organic matter

Organic matterorganic material, or natural organic matter refers to the large source of carbon-based compounds found within natural and engineered, terrestrial and aquatic environments. It is matter composed of organic compounds that have come from the remains of organisms such as plants and animals and their waste products in the environment. Organic molecules can also be made by chemical reactions that don't involve life. Basic structures are created from cellulosetannincutin, and lignin, along with other various proteinslipids, and carbohydrates. Organic matter is very important in the movement of nutrients in the environment and plays a role in water retention on the surface of the planet. (W)



organism





Amoebae are single-celled eukaryotes.
 
   

In biology, an organism (from Greek: ὀργανισμός, organismos) is any individual entity that embodies the properties of life. It is a synonym for "life form".


Organisms are classified by taxonomy into groups such as multicellular animalsplants, and fungi; or unicellular microorganisms such as protistsbacteria, and archaeaAll types of organisms are capable of reproductiongrowth and developmentmaintenance, and some degree of response to stimuli. Humanssquidsmushrooms, and vascular plants are examples of multicellular organisms that differentiate specialized tissues and organs during development.


An organism may be either a prokaryote or a eukaryote. Prokaryotes are represented by two separate domains – bacteria and archaea. Eukaryotic organisms are characterized by the presence of a membrane-bound cell nucleus and contain additional membrane-bound compartments called organelles (such as mitochondria in animals and plants and plastids in plants and algae, all generally considered to be derived from endosymbiotic bacteria). Fungi, animals and plants are examples of kingdoms of organisms within the eukaryotes.

Estimates on the number of Earth's current species range from 2 million to 1 trillion, of which over 1.7 million have been documented. More than 99% of all species, amounting to over five billion species, that ever lived are estimated to be extinct.


In 2016, a set of 355 genes from the last universal common ancestor (LUCA) of all organisms was identified. (W)




p
phenotype

Phenotype (from Greek pheno-, meaning 'showing', and type, meaning 'type') is the term used in genetics for the composite observable characteristics or traits of an organism. The term covers the organism's morphology or physical form and structure, its developmental processes, its biochemical and physiological properties, its behavior, and the products of behavior. An organism's phenotype results from two basic factors: the expression of an organism's genetic code, or its genotype, and the influence of environmental factors. Both factors may interact, further affecting phenotype. When two or more clearly different phenotypes exist in the same population of a species, the species is called polymorphic. A well-documented example of polymorphism is Labrador Retriever coloring; while the coat color depends on many genes, it is clearly seen in the environment as yellow, black, and brown. Richard Dawkins in 1978 and then again in his 1982 book The Extended Phenotype suggested that one can regard bird nests and other built structures such as caddis-fly larvae cases and beaver dams as "extended phenotypes".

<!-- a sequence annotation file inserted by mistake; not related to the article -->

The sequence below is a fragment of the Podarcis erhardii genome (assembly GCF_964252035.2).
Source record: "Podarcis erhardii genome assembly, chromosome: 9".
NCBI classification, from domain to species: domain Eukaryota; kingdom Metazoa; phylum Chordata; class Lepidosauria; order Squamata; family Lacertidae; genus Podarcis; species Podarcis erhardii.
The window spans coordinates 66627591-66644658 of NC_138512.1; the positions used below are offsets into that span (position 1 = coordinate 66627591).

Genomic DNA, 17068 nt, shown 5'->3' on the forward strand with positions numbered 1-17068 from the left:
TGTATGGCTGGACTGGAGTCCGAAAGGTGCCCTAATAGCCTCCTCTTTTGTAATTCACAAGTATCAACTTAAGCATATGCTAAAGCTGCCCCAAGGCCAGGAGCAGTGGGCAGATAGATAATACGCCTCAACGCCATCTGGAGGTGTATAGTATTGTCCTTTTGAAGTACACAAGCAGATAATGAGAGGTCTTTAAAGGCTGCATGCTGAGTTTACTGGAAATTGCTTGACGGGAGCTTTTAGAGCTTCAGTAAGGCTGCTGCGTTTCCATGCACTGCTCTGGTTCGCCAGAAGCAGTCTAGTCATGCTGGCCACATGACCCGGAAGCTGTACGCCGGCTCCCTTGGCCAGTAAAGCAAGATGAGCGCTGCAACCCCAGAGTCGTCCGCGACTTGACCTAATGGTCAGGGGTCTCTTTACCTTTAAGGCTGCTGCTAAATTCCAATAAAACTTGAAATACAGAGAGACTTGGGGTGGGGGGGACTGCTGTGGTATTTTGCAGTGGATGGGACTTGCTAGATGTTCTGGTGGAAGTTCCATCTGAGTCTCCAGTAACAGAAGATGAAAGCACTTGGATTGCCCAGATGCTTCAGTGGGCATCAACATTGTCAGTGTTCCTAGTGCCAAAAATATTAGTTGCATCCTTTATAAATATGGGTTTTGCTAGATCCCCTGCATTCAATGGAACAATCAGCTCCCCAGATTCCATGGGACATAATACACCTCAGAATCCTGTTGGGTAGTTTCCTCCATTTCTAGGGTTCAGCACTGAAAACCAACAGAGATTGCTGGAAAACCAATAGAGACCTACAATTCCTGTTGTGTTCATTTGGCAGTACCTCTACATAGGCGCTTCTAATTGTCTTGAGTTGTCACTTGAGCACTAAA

Wilhelm Johannsen
 proposed the genotype-phenotype distinction in 1911 to make clear the difference between an organism's heredity and what that heredity produces. The distinction resembles that proposed by August Weismann (1834-1914), who distinguished between germ plasm (heredity) and somatic cells (the body).


The genotype-phenotype distinction should not be confused with Francis Crick's central dogma of molecular biology, a statement about the directionality of molecular sequential information flowing from DNA to protein, and not the reverse. (W)



The shells of individuals within the bivalve mollusk species Donax variabilis show diverse coloration and patterning in their phenotypes.

 



phospholipid

Phospholipids (PL) are a class of lipids that are a major component of all cell membranes. They can form lipid bilayers because of their amphiphilic characteristic. The structure of the phospholipid molecule generally consists of two hydrophobic fatty acid "tails" and a hydrophilic "head" consisting of a phosphate group. The two components are usually joined together by a glycerol molecule. The phosphate groups can be modified with simple organic molecules such as cholineethanolamine or serine.


The first phospholipid identified in 1847 as such in biological tissues was lecithin, or phosphatidylcholine, in the egg yolk of chickens by the French chemist and pharmacist Theodore Nicolas GobleyBiological membranes in eukaryotes also contain another class of lipid, sterol, interspersed among the phospholipids and together they provide membrane fluidity and mechanical strength. Purified phospholipids are produced commercially and have found applications in nanotechnology and materials science. (W)




phototroph